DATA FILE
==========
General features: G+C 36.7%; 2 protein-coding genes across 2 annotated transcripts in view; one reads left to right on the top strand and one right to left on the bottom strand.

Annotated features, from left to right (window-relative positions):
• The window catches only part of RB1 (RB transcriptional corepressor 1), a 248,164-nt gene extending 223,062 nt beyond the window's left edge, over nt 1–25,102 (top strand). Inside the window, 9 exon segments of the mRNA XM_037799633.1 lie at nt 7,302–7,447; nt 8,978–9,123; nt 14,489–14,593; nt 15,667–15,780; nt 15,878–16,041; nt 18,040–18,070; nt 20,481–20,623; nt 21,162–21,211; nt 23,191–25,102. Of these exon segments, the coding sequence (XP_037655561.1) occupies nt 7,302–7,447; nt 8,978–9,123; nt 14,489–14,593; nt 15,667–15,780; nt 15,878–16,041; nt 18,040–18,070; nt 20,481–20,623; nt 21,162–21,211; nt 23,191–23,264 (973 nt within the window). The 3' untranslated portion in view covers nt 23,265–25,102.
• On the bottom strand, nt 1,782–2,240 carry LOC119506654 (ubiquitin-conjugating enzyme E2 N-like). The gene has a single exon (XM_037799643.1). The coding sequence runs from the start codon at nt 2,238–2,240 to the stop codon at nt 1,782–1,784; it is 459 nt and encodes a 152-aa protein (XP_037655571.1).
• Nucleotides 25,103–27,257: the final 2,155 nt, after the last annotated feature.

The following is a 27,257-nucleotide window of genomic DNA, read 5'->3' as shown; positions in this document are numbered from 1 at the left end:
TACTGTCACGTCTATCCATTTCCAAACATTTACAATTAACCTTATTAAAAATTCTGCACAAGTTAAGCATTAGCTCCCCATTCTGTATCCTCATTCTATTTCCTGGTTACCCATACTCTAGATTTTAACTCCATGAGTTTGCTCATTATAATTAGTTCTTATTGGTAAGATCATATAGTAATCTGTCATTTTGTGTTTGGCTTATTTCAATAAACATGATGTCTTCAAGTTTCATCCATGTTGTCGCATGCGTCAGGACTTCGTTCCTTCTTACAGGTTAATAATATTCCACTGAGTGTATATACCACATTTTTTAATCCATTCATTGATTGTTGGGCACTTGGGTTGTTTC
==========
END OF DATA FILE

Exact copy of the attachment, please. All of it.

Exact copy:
General features: G+C 36.7%; 2 protein-coding genes across 2 annotated transcripts in view; one reads left to right on the top strand and one right to left on the bottom strand.

Annotated features, from left to right (window-relative positions):
• The window catches only part of RB1 (RB transcriptional corepressor 1), a 248,164-nt gene extending 223,062 nt beyond the window's left edge, over nt 1–25,102 (top strand). Inside the window, 9 exon segments of the mRNA XM_037799633.1 lie at nt 7,302–7,447; nt 8,978–9,123; nt 14,489–14,593; nt 15,667–15,780; nt 15,878–16,041; nt 18,040–18,070; nt 20,481–20,623; nt 21,162–21,211; nt 23,191–25,102. Of these exon segments, the coding sequence (XP_037655561.1) occupies nt 7,302–7,447; nt 8,978–9,123; nt 14,489–14,593; nt 15,667–15,780; nt 15,878–16,041; nt 18,040–18,070; nt 20,481–20,623; nt 21,162–21,211; nt 23,191–23,264 (973 nt within the window). The 3' untranslated portion in view covers nt 23,265–25,102.
• On the bottom strand, nt 1,782–2,240 carry LOC119506654 (ubiquitin-conjugating enzyme E2 N-like). The gene has a single exon (XM_037799643.1). The coding sequence runs from the start codon at nt 2,238–2,240 to the stop codon at nt 1,782–1,784; it is 459 nt and encodes a 152-aa protein (XP_037655571.1).
• Nucleotides 25,103–27,257: the final 2,155 nt, after the last annotated feature.

The following is a 27,257-nucleotide window of genomic DNA, read 5'->3' as shown; positions in this document are numbered from 1 at the left end:
TACTGTCACGTCTATCCATTTCCAAACATTTACAATTAACCTTATTAAAAATTCTGCACAAGTTAAGCATTAGCTCCCCATTCTGTATCCTCATTCTATTTCCTGGTTACCCATACTCTAGATTTTAACTCCATGAGTTTGCTCATTATAATTAGTTCTTATTGGTAAGATCATATAGTAATCTGTCATTTTGTGTTTGGCTTATTTCAATAAACATGATGTCTTCAAGTTTCATCCATGTTGTCGCATGCGTCAGGACTTCGTTCCTTCTTACAGGTTAATAATATTCCACTGAGTGTATATACCACATTTTTTAATCCATTCATTGATTGTTGGGCACTTGGGTTGTTTC